Use of bottom-mounted echo sounders in exploring behavior of mesopelagic fishes

Stein Kaartvedt*, Anders Røstad, Thor Aleksander Klevjer, Arved Staby

*Corresponding author for this work

Research output: Contribution to journalArticlepeer-review

80 Scopus citations


We deployed an upward-facing echo sounder mounted on the bottom and cabled to shore in a ̃400 m fjord location for long-term studies of small mesopelagic fish and their potential predators. The population of the myctophid Benthosema glaciale displayed diverse diel vertical migration (DVM) behaviors, including normal DVM to surface waters at night, reverse DVM in the lower part of the water column in which fish ascended to ̃200 m at day, as well as nonmigration of some individuals. The relative prevalence of these behavioral modes varied with season. Acoustic target tracking of individuals in deep water showed that B. glaciale was conspicuously inactive and drifted back and forth with weak tidal currents, essentially acting as plankton. Swimming was largely restricted to infrequent short bouts. More active swimming occasionally occurred in the vertical direction, and then in a stepwise pattern. Potential predators in deep water were swimming at speeds of <0.5 body length s-1, with maximum speeds of ̃1 body length s-1. These results show that submerged echo sounders provide a means of non-intrusively studying both individual and population behavior of deep-living organisms.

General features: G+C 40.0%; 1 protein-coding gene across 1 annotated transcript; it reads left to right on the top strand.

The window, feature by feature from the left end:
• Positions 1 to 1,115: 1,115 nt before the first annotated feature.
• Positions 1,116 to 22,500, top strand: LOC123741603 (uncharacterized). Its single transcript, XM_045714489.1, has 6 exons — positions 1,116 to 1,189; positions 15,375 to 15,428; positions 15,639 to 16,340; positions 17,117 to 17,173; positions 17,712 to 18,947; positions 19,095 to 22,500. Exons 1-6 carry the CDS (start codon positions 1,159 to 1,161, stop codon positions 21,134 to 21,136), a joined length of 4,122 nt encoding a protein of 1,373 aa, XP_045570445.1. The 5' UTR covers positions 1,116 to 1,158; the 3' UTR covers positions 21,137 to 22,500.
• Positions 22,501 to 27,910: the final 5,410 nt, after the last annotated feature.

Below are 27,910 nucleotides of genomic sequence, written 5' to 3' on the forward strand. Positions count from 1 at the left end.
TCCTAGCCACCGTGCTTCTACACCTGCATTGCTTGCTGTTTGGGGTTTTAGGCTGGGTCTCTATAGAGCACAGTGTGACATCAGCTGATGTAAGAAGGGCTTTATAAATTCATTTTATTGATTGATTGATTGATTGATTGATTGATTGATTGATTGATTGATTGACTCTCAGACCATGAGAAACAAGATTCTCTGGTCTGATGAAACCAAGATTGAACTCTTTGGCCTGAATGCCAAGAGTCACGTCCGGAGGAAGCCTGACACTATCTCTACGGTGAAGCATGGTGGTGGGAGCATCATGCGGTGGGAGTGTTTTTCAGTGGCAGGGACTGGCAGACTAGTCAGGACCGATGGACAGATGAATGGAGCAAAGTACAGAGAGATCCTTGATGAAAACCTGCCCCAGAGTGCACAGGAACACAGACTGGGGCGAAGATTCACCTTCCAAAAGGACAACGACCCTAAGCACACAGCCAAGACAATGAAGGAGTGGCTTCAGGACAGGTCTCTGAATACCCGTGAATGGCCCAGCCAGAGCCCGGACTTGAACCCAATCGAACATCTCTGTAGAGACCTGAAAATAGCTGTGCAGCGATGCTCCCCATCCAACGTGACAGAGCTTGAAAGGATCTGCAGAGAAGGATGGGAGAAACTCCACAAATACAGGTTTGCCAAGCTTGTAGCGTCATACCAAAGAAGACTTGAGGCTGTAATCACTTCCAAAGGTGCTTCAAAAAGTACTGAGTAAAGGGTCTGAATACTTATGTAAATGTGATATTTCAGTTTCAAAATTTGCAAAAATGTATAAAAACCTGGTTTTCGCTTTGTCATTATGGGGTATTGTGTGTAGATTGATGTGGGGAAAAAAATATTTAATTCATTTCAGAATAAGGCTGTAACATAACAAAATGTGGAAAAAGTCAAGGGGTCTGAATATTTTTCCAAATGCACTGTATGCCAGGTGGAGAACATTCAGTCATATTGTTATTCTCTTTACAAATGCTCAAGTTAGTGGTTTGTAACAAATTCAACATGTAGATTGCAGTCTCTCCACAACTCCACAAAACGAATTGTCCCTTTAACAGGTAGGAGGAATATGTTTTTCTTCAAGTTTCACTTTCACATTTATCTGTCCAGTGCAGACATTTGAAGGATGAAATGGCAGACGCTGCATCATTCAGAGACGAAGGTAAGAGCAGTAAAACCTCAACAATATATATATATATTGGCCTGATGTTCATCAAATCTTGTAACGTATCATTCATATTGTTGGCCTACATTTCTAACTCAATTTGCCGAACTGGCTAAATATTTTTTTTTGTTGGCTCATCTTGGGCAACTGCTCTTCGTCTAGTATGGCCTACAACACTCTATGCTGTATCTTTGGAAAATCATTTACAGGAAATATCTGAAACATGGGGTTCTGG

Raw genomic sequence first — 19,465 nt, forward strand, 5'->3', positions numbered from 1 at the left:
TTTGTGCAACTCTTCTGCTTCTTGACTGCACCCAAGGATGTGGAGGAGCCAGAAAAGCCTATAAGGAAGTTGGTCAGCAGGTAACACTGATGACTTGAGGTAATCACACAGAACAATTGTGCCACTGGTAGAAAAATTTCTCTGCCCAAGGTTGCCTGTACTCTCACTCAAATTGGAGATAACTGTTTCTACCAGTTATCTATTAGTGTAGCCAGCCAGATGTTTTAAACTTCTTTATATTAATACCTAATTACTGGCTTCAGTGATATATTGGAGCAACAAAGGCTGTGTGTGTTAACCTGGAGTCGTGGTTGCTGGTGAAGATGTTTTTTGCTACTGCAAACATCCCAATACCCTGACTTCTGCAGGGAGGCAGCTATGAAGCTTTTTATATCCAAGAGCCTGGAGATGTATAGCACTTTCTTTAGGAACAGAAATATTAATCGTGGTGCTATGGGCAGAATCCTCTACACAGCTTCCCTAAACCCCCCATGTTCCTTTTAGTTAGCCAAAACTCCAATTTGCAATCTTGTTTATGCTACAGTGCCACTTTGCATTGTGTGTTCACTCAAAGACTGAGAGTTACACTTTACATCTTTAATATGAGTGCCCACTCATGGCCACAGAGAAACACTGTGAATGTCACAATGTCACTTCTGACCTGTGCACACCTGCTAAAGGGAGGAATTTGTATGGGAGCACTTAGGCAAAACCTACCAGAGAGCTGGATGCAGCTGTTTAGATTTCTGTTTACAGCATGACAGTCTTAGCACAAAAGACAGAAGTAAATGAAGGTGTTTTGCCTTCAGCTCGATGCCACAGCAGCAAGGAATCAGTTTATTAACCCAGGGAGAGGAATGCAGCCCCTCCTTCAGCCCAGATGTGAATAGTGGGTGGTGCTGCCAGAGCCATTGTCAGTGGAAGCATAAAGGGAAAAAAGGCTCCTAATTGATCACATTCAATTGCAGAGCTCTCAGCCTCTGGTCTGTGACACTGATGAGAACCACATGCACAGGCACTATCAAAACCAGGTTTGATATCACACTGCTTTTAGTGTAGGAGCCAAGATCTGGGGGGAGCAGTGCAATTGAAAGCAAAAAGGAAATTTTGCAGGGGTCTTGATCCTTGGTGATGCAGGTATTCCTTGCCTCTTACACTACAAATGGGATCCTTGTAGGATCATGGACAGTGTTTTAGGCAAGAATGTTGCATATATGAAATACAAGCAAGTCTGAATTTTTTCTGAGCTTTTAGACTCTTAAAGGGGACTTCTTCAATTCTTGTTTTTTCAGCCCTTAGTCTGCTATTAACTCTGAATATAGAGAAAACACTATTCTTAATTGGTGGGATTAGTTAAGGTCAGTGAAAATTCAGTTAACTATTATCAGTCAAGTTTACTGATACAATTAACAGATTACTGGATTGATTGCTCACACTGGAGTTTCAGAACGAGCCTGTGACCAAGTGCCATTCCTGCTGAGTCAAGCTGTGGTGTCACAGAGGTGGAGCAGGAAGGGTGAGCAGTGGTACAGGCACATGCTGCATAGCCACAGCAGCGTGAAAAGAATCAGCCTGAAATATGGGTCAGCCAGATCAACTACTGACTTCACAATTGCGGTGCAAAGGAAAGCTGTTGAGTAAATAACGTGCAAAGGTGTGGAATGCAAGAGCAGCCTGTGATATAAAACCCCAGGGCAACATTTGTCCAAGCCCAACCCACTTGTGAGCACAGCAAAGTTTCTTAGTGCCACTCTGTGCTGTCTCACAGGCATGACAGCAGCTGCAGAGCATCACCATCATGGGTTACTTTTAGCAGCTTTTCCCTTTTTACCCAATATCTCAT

Original languageEnglish (US)
Pages (from-to)109-118
Number of pages10
StatePublished - 2009


  • Benthosema glaciale
  • Diel vertical migration
  • Mesopelagic
  • Moored echo sounders
  • Swimming behavior
  • Target tracking

ASJC Scopus subject areas

  • Ecology, Evolution, Behavior and Systematics
  • Aquatic Science
  • Ecology


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